Occasionally, boats do not sail the correct course set for the race, either through misunderstanding or accident.

Having sailed the wrong course, these boats are not eligible to finish, and subject to disqualification.

However, the RRS provide an opportunity for skippers who realise their error, to rectify that error and Finish correctly.

“The String Rule”

Rule 28.2 is known as the “String Rule”.

Imagine your boat un-spooling a string from the stern as it sails around the course. That string should pass each mark in the correct order and in the correct direction.

After making a course or rounding direction error, the boat must return along its original track, “winding -up” the string until the error has been cancelled, and only then resume the correct course.

If the mark has been rounded in the wrong direction,(eg to port instead of starboard), the original rounding must be “undone”, and the correct rounding performed!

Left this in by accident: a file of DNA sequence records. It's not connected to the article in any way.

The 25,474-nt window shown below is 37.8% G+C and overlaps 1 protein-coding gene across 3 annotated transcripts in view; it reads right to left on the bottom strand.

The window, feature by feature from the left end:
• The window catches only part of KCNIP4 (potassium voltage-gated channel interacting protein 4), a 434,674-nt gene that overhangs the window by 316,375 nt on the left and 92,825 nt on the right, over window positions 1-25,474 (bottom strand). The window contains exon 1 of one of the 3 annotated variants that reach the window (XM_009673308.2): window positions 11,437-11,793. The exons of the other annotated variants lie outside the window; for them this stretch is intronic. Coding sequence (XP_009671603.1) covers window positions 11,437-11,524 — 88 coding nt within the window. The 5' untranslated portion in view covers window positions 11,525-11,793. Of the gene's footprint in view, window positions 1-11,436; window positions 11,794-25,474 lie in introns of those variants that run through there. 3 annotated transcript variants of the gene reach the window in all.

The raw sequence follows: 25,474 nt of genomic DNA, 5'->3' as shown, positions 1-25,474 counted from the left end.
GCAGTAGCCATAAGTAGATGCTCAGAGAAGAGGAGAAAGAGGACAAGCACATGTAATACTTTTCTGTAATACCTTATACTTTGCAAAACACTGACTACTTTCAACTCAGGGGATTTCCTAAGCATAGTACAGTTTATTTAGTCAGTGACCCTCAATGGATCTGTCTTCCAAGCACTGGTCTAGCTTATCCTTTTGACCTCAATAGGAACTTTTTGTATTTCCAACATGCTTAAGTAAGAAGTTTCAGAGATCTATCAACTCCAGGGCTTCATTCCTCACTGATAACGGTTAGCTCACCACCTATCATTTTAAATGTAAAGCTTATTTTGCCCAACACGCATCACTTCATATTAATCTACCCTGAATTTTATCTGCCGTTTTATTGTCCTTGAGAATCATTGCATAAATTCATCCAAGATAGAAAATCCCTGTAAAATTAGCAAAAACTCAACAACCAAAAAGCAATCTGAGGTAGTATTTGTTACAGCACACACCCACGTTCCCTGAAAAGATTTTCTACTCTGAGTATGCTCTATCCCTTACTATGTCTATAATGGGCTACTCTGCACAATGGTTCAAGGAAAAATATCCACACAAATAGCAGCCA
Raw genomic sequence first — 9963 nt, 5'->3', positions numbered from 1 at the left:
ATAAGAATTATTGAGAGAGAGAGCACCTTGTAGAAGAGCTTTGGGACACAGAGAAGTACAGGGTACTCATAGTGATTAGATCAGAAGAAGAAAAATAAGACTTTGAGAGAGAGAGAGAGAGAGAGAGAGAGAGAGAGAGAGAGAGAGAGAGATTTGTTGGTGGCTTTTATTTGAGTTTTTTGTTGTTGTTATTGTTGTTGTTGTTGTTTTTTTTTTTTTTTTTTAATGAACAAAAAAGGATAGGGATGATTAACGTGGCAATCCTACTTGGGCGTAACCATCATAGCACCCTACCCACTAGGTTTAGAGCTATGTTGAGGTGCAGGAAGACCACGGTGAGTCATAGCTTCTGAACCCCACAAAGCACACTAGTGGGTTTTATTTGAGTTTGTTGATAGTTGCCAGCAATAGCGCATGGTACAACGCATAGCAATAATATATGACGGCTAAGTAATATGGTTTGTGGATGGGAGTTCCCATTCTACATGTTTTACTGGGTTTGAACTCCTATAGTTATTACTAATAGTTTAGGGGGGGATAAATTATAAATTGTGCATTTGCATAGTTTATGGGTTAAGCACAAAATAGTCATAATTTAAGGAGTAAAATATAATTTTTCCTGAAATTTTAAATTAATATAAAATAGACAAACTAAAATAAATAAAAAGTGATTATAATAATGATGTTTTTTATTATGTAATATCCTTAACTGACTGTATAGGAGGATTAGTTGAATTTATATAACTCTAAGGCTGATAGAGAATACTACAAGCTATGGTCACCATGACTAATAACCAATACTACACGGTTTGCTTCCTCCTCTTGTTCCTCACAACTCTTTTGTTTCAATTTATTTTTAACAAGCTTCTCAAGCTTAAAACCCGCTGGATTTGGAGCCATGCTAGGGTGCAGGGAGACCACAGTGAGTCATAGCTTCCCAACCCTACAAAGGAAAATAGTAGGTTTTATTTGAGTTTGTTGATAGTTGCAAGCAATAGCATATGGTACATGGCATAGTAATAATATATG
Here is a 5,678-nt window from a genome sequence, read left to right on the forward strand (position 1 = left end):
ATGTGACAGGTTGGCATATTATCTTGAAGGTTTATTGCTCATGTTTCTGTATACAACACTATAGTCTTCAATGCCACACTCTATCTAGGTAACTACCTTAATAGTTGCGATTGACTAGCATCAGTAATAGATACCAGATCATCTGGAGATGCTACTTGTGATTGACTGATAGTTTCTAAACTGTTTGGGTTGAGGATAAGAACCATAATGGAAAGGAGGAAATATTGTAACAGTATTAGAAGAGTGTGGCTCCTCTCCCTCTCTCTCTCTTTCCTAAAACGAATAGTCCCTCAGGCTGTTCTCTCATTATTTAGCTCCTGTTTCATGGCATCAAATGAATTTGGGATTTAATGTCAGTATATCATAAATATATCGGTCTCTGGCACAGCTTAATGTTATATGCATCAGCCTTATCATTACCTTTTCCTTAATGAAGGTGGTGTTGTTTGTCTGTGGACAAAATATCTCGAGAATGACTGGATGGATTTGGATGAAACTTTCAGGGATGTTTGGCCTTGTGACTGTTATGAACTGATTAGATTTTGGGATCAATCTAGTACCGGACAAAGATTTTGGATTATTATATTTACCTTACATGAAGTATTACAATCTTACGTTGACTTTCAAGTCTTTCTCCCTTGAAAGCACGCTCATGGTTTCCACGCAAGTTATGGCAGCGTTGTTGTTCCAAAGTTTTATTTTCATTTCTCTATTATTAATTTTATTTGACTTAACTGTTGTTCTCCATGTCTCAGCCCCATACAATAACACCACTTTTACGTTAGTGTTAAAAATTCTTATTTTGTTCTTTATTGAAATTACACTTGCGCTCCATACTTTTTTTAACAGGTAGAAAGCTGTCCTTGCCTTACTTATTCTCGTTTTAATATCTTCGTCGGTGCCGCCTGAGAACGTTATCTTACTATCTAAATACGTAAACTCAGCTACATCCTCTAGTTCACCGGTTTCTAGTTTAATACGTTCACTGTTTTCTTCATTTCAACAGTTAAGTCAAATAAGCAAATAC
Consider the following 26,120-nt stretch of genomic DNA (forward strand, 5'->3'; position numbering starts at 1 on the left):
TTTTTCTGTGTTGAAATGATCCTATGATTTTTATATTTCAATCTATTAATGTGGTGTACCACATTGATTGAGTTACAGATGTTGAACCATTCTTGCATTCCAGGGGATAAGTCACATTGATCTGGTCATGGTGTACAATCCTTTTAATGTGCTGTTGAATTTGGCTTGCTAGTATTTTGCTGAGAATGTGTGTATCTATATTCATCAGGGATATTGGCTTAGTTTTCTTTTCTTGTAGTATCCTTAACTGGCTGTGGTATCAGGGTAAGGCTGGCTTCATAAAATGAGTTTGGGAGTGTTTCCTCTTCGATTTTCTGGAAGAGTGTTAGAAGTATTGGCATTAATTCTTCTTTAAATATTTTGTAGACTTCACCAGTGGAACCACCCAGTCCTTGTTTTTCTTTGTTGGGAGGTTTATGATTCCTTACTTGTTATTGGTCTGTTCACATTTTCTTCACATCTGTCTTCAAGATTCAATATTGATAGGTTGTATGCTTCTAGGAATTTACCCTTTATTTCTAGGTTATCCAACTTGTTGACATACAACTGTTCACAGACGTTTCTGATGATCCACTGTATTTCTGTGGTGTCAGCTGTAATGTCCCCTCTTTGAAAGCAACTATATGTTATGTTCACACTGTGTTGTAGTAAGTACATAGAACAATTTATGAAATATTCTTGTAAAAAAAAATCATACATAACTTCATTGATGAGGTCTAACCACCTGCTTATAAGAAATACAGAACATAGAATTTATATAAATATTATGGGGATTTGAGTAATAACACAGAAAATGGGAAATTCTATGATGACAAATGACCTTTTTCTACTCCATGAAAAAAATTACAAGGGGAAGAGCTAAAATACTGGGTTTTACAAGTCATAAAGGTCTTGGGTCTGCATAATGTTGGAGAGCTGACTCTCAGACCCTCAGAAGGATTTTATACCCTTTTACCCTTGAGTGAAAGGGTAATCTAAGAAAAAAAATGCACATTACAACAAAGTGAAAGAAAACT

In effect, this means that, if a skipper realises the error soon after it occurs, the error can be corrected quickly and his/her race continue.

On the other hand, if the boat has sailed some distance since the error first occurred, there is little chance of rectifying the error and finishing competitively. Hence skippers generally acknowledge their error and Retire from the race.

Even after crossing the Finishing Line, a skipper who later becomes aware that their course was not correct, should Retire from the race by notifying the Race Officer - the honourable thing to do in our self-policed sport.

Boats who do not sail the correct course are liable to be protested by other competitors and/or the Race Officer/Committee.

Rule 28.2 errors are more likely to occur when there are many marks to be observed, and/or similar marks are laid in relative close proximity, but skippers are responsible for having a clear understanding of the course before taking to the water!

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